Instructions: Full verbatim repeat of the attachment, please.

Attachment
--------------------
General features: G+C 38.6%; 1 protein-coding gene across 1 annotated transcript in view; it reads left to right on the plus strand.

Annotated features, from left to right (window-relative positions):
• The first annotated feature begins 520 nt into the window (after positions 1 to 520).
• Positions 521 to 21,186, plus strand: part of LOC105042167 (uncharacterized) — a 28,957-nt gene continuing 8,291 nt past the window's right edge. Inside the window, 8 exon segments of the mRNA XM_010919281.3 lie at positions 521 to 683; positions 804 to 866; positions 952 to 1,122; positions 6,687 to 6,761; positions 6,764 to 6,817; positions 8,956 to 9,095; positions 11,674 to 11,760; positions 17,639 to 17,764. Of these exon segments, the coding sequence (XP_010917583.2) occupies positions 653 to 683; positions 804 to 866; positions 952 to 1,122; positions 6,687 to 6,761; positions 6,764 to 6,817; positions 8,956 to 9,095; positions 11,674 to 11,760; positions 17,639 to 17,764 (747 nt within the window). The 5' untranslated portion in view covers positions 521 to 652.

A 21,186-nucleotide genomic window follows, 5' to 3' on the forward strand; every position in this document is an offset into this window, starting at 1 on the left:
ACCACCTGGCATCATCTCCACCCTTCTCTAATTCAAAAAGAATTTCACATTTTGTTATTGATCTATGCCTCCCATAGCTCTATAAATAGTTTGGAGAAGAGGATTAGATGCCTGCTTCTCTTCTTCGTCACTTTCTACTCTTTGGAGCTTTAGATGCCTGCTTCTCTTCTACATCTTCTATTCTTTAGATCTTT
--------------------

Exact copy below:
General features: G+C 38.6%; 1 protein-coding gene across 1 annotated transcript in view; it reads left to right on the plus strand.

Annotated features, from left to right (window-relative positions):
• The first annotated feature begins 520 nt into the window (after positions 1 to 520).
• Positions 521 to 21,186, plus strand: part of LOC105042167 (uncharacterized) — a 28,957-nt gene continuing 8,291 nt past the window's right edge. Inside the window, 8 exon segments of the mRNA XM_010919281.3 lie at positions 521 to 683; positions 804 to 866; positions 952 to 1,122; positions 6,687 to 6,761; positions 6,764 to 6,817; positions 8,956 to 9,095; positions 11,674 to 11,760; positions 17,639 to 17,764. Of these exon segments, the coding sequence (XP_010917583.2) occupies positions 653 to 683; positions 804 to 866; positions 952 to 1,122; positions 6,687 to 6,761; positions 6,764 to 6,817; positions 8,956 to 9,095; positions 11,674 to 11,760; positions 17,639 to 17,764 (747 nt within the window). The 5' untranslated portion in view covers positions 521 to 652.

A 21,186-nucleotide genomic window follows, 5' to 3' on the forward strand; every position in this document is an offset into this window, starting at 1 on the left:
ACCACCTGGCATCATCTCCACCCTTCTCTAATTCAAAAAGAATTTCACATTTTGTTATTGATCTATGCCTCCCATAGCTCTATAAATAGTTTGGAGAAGAGGATTAGATGCCTGCTTCTCTTCTTCGTCACTTTCTACTCTTTGGAGCTTTAGATGCCTGCTTCTCTTCTACATCTTCTATTCTTTAGATCTTT